Katherine Terrell, ESPN Staff Writer 13d

From No. 9 overall to healthy scratch: John Ross' disappointing rookie season

CINCINNATI -- The Bengals' last-place offense needs a spark, but No. 9 overall pick John Ross doesn't appear to be the player who will provide it.

With the offense struggling, why can't the rookie wideout get on the field?

Ross has played only 11 offensive snaps this season and was a healthy scratch against the Jaguars last week.

As he stood on the sidelines in sweatpants on Sunday, Ross wished he could help after star wideout A.J. Green was ejected.

"When A.J. is down ... you're like, ‘Now I’ve got to step up,'” Ross said. "But it’s hard for me because I’m sitting on the sidelines and I can’t. ... In my head, I’m letting him down.”

It's been hard for Ross to understand why he can't contribute like the other rookies, but he's done his best to understand and make the improvements to get on the field.

"I think I could help contribute," Ross said. "It's tough for me to say what I think I can do, because I don't like talking like I'm some type of 'a guy' where I can just do whatever I think can do. I live in the moment, I work hard, and I'd rather just show you more than I can tell you."

It's likely nobody in the Bengals' facility anticipated they would still be waiting on Ross at this point, even though the coaches understood that drafting him would require patience. The Bengals pondered other options at No. 9, but one of their top needs was a vertical threat who could stretch the field and inject speed into a listless offense.

Ross, who set a record at the NFL scouting combine with a 4.22-second 40-yard dash, seemed like that guy. He was ranked among the top wide receivers in the draft despite some concerns regarding his durability. The 5-foot-11, 188-pound Ross was coming off shoulder surgery and had torn both his meniscus and ACL in 2015, but the Bengals felt comfortable with his medical history after he passed their examinations.

“We’re really excited,” Bengals coach Marvin Lewis said after selecting Ross. “He’s obviously a guy who had surgery and should be ready to go right about the start of the season. That would be the only question mark going in with him.”

It would be easy now to call Ross a reach at No. 9 overall, but Lewis said no other teams were interested in trading up in the draft at the time.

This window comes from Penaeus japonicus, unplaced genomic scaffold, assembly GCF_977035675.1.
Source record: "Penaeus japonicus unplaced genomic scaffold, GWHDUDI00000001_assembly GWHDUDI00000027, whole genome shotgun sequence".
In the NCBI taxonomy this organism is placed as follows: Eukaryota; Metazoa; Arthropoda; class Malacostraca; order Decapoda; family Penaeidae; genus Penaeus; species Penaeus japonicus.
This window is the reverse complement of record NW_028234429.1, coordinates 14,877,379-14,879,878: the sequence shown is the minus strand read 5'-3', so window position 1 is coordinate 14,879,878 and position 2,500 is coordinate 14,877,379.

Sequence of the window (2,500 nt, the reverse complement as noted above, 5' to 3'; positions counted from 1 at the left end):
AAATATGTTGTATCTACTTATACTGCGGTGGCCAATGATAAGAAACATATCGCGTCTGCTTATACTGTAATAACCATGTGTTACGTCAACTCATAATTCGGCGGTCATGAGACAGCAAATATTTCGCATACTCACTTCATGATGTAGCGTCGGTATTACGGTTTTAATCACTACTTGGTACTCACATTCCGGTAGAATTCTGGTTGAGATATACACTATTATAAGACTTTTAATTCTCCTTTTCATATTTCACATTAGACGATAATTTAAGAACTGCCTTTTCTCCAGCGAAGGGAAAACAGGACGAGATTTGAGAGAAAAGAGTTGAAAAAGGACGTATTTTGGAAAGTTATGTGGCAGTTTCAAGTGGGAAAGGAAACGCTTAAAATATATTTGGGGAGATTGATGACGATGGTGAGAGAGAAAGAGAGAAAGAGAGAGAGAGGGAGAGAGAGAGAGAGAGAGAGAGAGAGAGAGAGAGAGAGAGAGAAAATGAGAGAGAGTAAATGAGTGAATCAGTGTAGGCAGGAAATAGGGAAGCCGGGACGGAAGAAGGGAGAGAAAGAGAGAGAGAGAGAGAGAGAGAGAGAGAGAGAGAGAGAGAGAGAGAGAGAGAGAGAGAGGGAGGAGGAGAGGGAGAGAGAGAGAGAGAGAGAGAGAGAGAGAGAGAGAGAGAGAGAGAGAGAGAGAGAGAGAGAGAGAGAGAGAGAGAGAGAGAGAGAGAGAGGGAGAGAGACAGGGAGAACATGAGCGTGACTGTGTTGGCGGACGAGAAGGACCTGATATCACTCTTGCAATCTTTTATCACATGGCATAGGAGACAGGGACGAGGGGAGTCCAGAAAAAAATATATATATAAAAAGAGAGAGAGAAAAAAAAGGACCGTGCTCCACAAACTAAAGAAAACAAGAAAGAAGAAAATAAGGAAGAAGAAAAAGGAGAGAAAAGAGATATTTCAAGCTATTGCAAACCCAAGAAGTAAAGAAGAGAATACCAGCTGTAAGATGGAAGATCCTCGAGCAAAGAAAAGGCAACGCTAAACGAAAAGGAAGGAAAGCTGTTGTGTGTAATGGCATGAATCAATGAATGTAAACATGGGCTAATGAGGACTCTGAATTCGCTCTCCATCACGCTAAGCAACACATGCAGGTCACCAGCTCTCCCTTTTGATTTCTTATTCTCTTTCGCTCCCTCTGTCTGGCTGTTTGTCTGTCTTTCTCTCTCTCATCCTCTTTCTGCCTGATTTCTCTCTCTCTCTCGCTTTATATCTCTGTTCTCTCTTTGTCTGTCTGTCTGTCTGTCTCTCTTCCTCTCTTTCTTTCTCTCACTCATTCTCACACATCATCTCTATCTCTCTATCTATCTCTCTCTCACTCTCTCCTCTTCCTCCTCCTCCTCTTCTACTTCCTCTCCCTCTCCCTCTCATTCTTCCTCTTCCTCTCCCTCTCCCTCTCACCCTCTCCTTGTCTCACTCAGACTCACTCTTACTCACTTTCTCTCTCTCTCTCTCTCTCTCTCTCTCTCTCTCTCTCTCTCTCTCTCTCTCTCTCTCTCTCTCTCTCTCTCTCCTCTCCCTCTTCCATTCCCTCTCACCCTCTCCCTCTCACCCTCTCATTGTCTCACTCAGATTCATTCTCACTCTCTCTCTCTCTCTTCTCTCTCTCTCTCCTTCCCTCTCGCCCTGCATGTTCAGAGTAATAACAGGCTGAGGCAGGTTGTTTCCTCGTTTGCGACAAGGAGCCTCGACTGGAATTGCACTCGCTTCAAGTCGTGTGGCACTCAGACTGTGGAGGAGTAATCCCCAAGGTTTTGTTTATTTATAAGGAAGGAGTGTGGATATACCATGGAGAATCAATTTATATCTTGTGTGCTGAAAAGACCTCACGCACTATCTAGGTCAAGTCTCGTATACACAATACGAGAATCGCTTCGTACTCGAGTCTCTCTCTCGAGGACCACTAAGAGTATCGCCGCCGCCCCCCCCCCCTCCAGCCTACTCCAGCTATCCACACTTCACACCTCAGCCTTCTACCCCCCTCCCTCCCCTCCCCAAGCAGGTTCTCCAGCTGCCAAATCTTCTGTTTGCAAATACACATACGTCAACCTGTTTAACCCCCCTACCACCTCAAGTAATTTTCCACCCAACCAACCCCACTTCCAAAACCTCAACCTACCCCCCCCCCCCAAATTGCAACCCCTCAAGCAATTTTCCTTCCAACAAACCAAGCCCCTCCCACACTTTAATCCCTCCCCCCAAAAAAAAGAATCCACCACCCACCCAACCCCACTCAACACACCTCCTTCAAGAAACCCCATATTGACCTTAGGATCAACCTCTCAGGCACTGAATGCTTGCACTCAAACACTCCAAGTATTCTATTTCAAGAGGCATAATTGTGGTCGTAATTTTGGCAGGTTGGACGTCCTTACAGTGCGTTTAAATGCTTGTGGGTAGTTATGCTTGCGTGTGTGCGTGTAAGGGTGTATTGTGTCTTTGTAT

Ross headed to Cincinnati after the draft, but wasn't allowed to participate in OTAs while he finished his degree at Washington. When he came back for veteran minicamp in mid-June, he still wasn't medically cleared. He was only allowed to watch practice and couldn't even lift weights.

Ross spent most of the summer easing into things before fully participating for the first time on Aug. 14. He made his debut in the third week of the preseason and, because he badly needed the work, played in the final preseason game as well.

That game shaped his season. Ross went down with a knee injury after just a few snaps. It caused him to miss the season opener, and perhaps limited him to just five snaps in Week 2. It didn't help that Ross fumbled in that game and later re-injured his knee.

The setback cost him weeks of development and put him behind the other six wide receivers.

Teams usually keep five or six receivers on their active roster, with the sixth receiver often a key special-teams player. In the Bengals' case, every receiver could contribute on offense as well, which made for a fierce competition.

The coaches weren’t keen on the idea of bringing Ross in to just run a route or two when other receivers presented better options. That's why Ross was not a factor when he came back for six snaps against the Colts in Week 8. Ross was only up because Cody Core was out with a concussion, and Lewis said Ross wasn't part of the game plan.

It was hard for Ross to understand at first, but he admitted he started to see why after some soul searching.

"When I was coming back, I was in for two plays, and then I’d be exhausted for two drives. It’s tough when you’re not in shape,” Ross said. "In this league, everybody is fast. It doesn’t matter how fast I can run. People can line me up all day and tell me to run a 4.22 but after the first one I probably won’t get back to that 4.22. It just depends on how well I condition myself. That was hard for me to see because I thought in my head, ‘I’m finally healthy; I need to be out there.’ But after I sat down and evaluated and looked at the film, I didn’t look the same I looked last spring, and that’s what they mean."

The coaches believe it’s more than just running routes -- it’s knowing how to read coverages and adjust those routes and do everything consistently every day.

“John has had three weeks of practice now. Let’s let him practice and let’s get him comfortable playing football again before we put him back in there,” Lewis said. “When he knows what to do and how to do it all the time, and when he can play productively, then he’ll play fast, he’ll play with confidence. But he wouldn’t be very confident [right now]. Each day, he gets more confident with playing football. He hasn’t been playing football. That’s the thing. You have to [practice] 11-on-11 enough to be comfortable with it.”

Lewis added: “It was three weeks ago, that every time he went on the ground, everybody held their breath. You’re going to get knocked down in football, and you’ve got to get up, go back to the huddle and do it again. He’s not made of glass -- he’s not going to break every time he falls down -- yet he’s got to practice football and continue to do it.”

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